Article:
Summary: God includes all of us as his sons and daughters. Everyone who believes in Jesus for salvation is part of God’s family; brothers and sisters to one another and co-heirs with Christ.
Who are we?
The answer to this question will be different for each of us because of the many roles we have in our lives. We could be a spouse, parent, child, grandparent, grandchild, doctor, dentist, lawyer or any one or more of thousands of roles. There is one answer that all of us who have come to faith have. We are Christians. There are no barriers of class or ethnic segregation. The Christian identity includes all of us, and that is the point Paul is making in Galatians 3:23-29.
Paul specifies the dimensions of the family of God: its height reaches up to God’s throne, its depth reaches down into baptism in Christ, forever loved and accepted in him; it is wide enough to bring natural enemies together; and it is long enough to trace its ancestry back to Abraham. All who accept Christ as their Saviour becomes members of this family.
This passage is a commentary on the struggle between law and grace. The law teaches people about God and brings us face to face with our sins, but it also keeps us locked up in sin. The law does not provide for salvation from our sins. Even the Old Testament sacrifices could not provide for salvation because they had to be repeated. The animals that were sacrificed had to be perfect in the eyes of the priest. The priest also had to atone for his own sins as well as for the sins of the people. Christ was the perfect, ultimate sacrifice for our sins. He was sinless in nature. All we have to do is believe in him and what he did for us on the cross.
In the Greco-Roman world, a guardian prepared a child for maturity. Once the youth came of age, he didn’t need the guardian any more nor did he have any responsibility to the guardian, although the two of them might remain friends. The same is true for the Old Testament law. The law served as a guardian for us. The law prepared Israel for the coming of Jesus, who was the ultimate fulfillment of the law.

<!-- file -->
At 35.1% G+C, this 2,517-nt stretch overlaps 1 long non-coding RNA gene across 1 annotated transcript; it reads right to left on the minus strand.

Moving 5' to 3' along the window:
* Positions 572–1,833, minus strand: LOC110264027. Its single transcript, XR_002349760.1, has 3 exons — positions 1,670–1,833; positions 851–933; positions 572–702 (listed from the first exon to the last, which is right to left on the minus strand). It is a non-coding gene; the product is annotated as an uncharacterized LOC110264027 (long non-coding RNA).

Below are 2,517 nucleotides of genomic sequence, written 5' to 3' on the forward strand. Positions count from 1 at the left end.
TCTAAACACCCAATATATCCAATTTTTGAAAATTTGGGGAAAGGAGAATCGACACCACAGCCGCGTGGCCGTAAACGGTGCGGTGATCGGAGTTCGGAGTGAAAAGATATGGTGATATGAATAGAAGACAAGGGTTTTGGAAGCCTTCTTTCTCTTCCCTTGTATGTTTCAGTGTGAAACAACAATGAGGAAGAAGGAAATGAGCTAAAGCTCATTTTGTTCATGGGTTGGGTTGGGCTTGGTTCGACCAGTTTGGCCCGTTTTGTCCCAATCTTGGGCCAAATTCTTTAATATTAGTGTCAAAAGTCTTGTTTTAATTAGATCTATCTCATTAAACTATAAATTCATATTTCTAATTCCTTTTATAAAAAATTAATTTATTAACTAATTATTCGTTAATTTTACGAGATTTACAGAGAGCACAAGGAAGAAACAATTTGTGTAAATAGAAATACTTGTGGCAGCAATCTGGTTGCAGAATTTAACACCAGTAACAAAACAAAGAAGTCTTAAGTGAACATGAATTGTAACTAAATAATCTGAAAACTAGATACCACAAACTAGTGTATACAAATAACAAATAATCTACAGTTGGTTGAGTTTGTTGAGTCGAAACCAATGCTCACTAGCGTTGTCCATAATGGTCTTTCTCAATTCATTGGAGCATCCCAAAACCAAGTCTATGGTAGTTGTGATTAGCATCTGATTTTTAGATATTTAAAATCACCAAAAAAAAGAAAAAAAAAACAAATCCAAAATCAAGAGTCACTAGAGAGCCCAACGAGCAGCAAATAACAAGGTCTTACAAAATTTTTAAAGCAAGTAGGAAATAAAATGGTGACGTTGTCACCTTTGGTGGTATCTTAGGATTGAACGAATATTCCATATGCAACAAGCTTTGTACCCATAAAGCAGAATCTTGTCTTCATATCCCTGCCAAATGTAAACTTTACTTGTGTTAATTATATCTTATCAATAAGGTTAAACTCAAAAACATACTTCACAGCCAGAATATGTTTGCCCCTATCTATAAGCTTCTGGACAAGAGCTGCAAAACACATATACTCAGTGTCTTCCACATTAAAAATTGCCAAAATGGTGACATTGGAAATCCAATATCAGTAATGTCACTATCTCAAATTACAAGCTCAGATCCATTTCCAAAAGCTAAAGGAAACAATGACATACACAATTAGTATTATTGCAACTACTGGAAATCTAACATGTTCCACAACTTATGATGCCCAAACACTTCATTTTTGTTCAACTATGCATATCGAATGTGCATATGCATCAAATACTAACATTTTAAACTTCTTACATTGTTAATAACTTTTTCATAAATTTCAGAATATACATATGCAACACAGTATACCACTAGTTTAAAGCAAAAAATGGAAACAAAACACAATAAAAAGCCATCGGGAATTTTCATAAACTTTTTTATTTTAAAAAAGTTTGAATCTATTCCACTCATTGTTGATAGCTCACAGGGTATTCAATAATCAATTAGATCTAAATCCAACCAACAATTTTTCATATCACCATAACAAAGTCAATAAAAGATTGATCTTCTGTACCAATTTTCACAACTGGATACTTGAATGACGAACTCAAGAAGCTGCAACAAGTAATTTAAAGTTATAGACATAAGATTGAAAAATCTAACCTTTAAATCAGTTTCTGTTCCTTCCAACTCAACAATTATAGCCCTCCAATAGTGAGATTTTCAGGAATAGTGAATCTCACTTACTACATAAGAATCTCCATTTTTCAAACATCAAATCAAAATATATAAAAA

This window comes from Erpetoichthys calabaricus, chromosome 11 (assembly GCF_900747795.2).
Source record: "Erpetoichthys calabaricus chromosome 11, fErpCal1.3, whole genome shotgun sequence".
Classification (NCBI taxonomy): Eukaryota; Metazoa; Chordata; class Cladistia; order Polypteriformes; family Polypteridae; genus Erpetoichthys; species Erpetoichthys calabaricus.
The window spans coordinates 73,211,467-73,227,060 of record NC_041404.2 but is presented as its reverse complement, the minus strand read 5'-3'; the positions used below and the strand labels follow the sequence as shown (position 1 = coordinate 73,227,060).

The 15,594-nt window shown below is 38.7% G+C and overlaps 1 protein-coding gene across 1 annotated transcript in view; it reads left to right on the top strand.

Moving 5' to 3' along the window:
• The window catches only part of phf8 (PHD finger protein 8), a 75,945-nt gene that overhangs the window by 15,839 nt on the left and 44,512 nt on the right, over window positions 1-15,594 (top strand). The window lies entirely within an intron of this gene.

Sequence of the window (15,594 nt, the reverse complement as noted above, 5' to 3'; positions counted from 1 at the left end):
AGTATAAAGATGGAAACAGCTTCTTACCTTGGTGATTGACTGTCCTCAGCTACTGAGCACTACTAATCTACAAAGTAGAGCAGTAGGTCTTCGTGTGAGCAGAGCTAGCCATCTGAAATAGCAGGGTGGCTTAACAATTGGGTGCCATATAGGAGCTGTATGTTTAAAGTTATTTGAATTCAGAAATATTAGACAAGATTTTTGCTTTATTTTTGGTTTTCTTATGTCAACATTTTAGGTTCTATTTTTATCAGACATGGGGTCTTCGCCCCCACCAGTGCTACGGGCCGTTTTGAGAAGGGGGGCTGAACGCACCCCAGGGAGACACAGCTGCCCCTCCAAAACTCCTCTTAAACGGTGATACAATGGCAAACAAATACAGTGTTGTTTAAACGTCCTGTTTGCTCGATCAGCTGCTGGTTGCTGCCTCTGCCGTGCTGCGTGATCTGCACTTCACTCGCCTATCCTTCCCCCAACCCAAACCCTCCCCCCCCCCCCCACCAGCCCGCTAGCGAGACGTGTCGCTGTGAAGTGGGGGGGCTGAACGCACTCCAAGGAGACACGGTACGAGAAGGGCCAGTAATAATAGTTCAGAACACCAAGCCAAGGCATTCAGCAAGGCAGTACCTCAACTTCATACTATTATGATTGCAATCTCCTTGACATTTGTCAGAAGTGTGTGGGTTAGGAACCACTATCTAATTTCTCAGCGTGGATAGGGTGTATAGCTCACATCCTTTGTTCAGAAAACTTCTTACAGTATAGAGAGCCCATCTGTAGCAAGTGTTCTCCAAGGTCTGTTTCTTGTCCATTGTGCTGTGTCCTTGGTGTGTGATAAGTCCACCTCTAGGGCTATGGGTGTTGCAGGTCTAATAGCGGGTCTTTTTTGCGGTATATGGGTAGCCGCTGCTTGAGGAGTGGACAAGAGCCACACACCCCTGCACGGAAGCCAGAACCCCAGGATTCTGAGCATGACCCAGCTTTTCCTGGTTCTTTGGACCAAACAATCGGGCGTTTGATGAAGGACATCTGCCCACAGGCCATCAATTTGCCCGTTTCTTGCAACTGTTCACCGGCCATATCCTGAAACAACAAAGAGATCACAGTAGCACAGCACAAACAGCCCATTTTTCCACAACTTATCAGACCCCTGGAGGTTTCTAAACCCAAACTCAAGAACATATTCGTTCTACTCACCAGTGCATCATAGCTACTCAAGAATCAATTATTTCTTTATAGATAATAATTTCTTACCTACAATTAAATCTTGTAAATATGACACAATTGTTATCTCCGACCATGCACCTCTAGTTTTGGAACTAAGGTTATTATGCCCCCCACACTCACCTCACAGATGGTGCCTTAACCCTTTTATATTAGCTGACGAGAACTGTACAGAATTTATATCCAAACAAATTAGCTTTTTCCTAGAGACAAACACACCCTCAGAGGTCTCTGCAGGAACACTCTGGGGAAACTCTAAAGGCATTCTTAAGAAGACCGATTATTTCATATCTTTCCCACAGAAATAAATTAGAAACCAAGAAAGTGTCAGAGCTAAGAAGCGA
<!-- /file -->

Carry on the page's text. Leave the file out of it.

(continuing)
The law’s inability to bring life did not mean that the law was useless. The law was put in charge as our teacher to lead us to Christ. It is like a straight edge to show us how crooked we are-and to highlight our need for a Saviour. It is the code by which our lives and society are kept in an orderly manner. When the law becomes destructive or conflicts with God’s will, we must obey God rather than man. It is our responsibility to teach others about the faith until they claim God’s promise of salvation for themselves. When we receive salvation, it means that we take up Christ’s cross and fulfill his ministry of salvation and reconciliation. When we receive Christ in faith, we are clothed in Christ’s righteousness and we receive garments of salvation and robes of righteousness.
Following World War II, there were more than two hundred French soldiers with amnesia who returned to Paris. They had been prisoners in Japanese camps and suffered through horrible ordeals of privation and torture. These men had been so psychologically devastated by their imprisonment that they lost the conscious awareness of who they were and where they had lived before the war.
Most of the soldiers' identities were quickly established from Red Cross records or with the help of fellow prisoners, but after all known efforts were exhausted, there were still thirty-two men whose existence seemed impossible to trace. Not only were there no records of them, but none of the other soldiers knew anything about them. The doctors who were treating these thirty-two men believed that their chance for recovery would be impossible unless they were reconnected with family and friends.
Someone proposed publishing photographs of the men on the front page of newspapers throughout the country. A date, time, and place of meeting would also be given, hoping anyone having information about them would come. The plan was implemented and French newspapers soon published the pictures, adding that the Paris Opera House would open its doors for the potential identification and connection with loved ones.
On the assigned day, a huge crowd gathered inside the opera house to view the veterans. Every seat was taken and people spilled out onto the streets. Finally, in a dramatic entrance, the first of the amnesia victims walked onto the stage of the darkened room and slowly turned around under the glare of the spotlight, giving everyone a full view. Then, according to instruction, he and the other thirty-one soldiers who followed asked the same pleading question: "Does anybody out there know who I am . . . does anybody know who I am?"